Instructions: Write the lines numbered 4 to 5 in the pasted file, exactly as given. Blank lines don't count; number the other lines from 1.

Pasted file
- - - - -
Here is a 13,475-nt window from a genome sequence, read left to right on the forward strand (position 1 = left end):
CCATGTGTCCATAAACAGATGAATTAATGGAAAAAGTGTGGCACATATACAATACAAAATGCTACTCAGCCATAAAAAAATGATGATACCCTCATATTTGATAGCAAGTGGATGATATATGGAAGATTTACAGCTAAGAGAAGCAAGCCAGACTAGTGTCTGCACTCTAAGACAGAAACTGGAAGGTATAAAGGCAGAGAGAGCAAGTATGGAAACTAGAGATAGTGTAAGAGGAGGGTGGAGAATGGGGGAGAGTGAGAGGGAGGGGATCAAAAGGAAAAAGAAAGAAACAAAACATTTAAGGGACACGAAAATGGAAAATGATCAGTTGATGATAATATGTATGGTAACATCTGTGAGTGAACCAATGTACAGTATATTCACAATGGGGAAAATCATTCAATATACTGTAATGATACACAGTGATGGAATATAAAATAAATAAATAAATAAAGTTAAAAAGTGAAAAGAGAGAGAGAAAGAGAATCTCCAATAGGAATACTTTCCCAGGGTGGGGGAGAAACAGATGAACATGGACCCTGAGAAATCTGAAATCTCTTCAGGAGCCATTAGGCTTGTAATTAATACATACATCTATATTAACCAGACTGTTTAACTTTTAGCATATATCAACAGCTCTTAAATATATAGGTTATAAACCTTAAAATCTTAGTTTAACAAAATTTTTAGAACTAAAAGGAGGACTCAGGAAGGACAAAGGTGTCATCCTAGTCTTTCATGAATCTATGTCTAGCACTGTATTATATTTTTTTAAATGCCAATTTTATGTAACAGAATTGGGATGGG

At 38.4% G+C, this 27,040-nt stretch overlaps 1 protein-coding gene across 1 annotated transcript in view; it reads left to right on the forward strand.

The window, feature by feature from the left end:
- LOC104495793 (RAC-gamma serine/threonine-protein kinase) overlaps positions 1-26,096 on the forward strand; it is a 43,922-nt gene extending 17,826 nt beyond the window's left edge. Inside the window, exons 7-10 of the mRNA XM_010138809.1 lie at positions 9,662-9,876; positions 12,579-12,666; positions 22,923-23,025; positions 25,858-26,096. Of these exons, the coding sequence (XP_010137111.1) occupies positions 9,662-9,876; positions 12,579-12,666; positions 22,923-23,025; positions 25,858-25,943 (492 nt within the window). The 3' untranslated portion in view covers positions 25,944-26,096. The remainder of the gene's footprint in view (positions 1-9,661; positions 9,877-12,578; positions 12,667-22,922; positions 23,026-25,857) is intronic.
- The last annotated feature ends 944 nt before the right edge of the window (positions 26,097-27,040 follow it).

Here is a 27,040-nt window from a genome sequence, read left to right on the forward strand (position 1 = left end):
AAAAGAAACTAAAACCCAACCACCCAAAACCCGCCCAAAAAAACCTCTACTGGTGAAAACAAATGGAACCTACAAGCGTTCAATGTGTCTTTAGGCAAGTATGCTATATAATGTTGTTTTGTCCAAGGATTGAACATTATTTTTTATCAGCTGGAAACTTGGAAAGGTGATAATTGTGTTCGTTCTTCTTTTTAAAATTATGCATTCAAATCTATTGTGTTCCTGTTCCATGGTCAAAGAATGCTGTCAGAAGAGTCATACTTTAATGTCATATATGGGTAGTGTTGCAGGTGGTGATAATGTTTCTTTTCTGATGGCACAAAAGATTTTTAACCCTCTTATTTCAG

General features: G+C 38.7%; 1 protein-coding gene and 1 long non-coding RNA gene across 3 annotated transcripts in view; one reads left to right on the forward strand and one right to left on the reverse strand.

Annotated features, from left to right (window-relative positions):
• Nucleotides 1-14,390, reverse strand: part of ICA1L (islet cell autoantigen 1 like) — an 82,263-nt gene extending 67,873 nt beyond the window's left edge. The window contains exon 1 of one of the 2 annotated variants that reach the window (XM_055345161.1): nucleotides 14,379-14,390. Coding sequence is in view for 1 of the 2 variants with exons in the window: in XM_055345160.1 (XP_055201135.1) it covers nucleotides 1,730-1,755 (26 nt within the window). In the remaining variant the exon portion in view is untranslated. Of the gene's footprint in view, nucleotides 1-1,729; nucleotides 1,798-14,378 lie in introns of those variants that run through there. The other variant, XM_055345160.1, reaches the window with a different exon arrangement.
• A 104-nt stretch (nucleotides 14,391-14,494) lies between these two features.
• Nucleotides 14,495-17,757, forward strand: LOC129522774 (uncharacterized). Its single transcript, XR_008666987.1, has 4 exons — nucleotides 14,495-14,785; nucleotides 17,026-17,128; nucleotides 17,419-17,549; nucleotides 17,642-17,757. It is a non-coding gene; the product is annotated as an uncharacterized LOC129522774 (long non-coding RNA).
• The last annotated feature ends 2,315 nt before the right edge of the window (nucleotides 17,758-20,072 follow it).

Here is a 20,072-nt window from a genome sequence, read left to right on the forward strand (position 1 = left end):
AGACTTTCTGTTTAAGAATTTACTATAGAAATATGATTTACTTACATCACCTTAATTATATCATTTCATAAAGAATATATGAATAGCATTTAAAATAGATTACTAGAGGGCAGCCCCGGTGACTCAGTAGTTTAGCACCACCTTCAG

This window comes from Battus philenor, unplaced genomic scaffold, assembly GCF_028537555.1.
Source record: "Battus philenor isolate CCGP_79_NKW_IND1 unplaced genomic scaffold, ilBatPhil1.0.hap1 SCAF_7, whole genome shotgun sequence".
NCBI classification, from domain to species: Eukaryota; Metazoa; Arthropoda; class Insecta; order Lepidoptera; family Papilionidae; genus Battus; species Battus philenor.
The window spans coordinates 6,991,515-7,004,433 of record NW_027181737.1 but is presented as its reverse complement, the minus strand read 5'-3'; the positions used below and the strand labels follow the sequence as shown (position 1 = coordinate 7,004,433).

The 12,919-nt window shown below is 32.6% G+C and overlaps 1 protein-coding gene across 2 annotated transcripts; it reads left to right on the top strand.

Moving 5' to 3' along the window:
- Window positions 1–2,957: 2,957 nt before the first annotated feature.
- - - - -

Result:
The window, feature by feature from the left end:
- LOC104495793 (RAC-gamma serine/threonine-protein kinase) overlaps positions 1-26,096 on the forward strand; it is a 43,922-nt gene extending 17,826 nt beyond the window's left edge. Inside the window, exons 7-10 of the mRNA XM_010138809.1 lie at positions 9,662-9,876; positions 12,579-12,666; positions 22,923-23,025; positions 25,858-26,096. Of these exons, the coding sequence (XP_010137111.1) occupies positions 9,662-9,876; positions 12,579-12,666; positions 22,923-23,025; positions 25,858-25,943 (492 nt within the window). The 3' untranslated portion in view covers positions 25,944-26,096. The remainder of the gene's footprint in view (positions 1-9,661; positions 9,877-12,578; positions 12,667-22,922; positions 23,026-25,857) is intronic.